Chapter 15: Leadership in public sector organizations

Journal Article 15.1: Grint, K. and Holt, C. (2011) ‘Leading questions: if ‘Total Place’, ‘Big Society’ and local leadership are the answers: What’s the question?’, Leadership, 7(1): 85–98.

Description: This paper concerns the apparent decentralization of decision-making in the United Kingdom that has accompanied the new coalition government. In particular, the rise of Prime Minister Cameron’s public services initiative: ‘Big Society’, and one of its antecedents, ‘Total Place’. While these remain sites of political contest, they provide an opportunity for rethinking why the leadership of change might be linked to a change of leadership. In effect, if these approaches are the answer to the problem of providing public services in an age of austerity, then the author suggests, we need to start the analysis by asking what the questions to these answers are.


Journal Article 15.2: Grint, K. (2014) ‘The hedgehog and the fox: leadership lessons from D-Day’ Leadership, 10(2): 240–260.

Description: This article looks at a contest between two different approaches to war that embody different assumptions about the importance of leadership, management and command. Taking Archilocus’ phrase – ‘The fox knows many things, but the hedgehog knows one big thing’ – it is suggested that the success of the Allies on D-Day was dependent upon their greater attention to all three decision modes and their related problems than their German foes, whose penchant for the Cult of Combat led them to be more effective in battle but less effective in the pursuit of war. This is related to the difference between Tame, Wicked and Critical problems.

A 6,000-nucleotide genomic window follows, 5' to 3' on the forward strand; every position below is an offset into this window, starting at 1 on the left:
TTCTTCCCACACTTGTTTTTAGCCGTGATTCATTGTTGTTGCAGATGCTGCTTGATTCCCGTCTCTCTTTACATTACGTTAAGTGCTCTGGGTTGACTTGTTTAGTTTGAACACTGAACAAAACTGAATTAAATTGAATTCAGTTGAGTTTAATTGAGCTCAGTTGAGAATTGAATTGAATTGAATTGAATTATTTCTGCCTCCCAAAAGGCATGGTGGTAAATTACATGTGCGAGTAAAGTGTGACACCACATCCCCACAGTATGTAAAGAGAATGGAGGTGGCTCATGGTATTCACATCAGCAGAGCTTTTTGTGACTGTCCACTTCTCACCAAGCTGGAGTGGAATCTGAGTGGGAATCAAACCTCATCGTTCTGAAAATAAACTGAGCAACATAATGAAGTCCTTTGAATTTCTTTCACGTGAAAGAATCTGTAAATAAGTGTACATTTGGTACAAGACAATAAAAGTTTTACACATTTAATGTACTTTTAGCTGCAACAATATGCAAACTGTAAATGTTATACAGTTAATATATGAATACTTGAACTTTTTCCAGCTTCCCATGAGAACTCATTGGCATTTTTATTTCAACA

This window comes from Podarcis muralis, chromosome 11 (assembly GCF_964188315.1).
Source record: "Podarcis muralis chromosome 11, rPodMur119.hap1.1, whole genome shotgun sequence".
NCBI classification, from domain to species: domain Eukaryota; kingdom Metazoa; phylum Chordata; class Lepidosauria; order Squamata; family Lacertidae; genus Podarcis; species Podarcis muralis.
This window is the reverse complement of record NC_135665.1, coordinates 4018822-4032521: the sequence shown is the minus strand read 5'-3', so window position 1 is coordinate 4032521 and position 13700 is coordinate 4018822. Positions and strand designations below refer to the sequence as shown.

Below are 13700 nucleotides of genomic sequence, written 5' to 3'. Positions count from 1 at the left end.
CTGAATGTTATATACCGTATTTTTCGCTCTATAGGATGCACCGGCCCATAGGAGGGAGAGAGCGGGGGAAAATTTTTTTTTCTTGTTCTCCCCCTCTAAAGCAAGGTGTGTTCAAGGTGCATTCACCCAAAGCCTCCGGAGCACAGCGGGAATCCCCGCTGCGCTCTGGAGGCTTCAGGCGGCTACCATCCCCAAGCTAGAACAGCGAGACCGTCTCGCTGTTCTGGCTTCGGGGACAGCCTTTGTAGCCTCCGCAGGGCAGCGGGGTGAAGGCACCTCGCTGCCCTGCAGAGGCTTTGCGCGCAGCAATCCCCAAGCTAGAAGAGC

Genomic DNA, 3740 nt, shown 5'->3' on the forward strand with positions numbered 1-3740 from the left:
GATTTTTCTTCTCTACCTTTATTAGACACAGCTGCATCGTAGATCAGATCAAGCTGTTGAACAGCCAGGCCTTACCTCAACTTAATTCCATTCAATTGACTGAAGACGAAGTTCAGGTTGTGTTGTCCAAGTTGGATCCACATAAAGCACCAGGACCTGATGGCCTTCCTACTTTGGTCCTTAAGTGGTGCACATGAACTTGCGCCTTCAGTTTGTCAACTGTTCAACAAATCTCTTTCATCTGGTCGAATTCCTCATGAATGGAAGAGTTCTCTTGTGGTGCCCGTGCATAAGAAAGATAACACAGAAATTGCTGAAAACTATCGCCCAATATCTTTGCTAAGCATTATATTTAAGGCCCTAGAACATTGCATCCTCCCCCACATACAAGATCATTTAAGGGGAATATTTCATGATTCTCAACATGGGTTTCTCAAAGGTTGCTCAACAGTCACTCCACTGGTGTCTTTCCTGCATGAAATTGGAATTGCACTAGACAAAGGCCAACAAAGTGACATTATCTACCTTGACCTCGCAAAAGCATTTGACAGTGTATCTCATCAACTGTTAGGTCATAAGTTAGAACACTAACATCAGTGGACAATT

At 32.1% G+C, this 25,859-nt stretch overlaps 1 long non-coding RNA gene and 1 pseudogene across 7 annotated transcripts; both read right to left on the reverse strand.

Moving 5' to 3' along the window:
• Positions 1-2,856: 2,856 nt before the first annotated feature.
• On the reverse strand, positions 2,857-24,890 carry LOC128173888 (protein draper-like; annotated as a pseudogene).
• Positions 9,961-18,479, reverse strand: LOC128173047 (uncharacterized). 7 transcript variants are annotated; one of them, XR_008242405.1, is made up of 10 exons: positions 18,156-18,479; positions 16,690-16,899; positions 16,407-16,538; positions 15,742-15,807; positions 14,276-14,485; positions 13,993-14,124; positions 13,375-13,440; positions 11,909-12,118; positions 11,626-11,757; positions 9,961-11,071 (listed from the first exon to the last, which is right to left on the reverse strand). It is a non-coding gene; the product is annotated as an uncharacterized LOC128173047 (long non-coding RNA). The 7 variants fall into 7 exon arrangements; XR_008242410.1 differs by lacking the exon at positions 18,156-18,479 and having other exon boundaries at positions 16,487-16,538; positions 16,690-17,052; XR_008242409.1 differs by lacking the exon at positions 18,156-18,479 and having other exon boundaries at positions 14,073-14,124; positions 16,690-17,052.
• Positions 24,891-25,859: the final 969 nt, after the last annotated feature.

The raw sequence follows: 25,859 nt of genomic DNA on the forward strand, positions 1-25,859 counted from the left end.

Journal Article 15.3: Levy, R. (2010) ‘New public management: end of an Era?’, Public Policy and Administration, 25(2): 234–240

Description: For the past 20 years, the New Public Management (NPM) has been the dominant paradigm in public administration theory and practice. Given its affinity with markets and private sector management, NPM is arguably as much a casualty of the global economic crisis as are the markets and market mechanisms which underpin it. In this context, this article explores the impact of the crisis on the current and future development of public administration practice. Starting from some stocktaking analyses written immediately prior to the downturn, four possible scenarios are suggested for public management practice in the United Kingdom and elsewhere.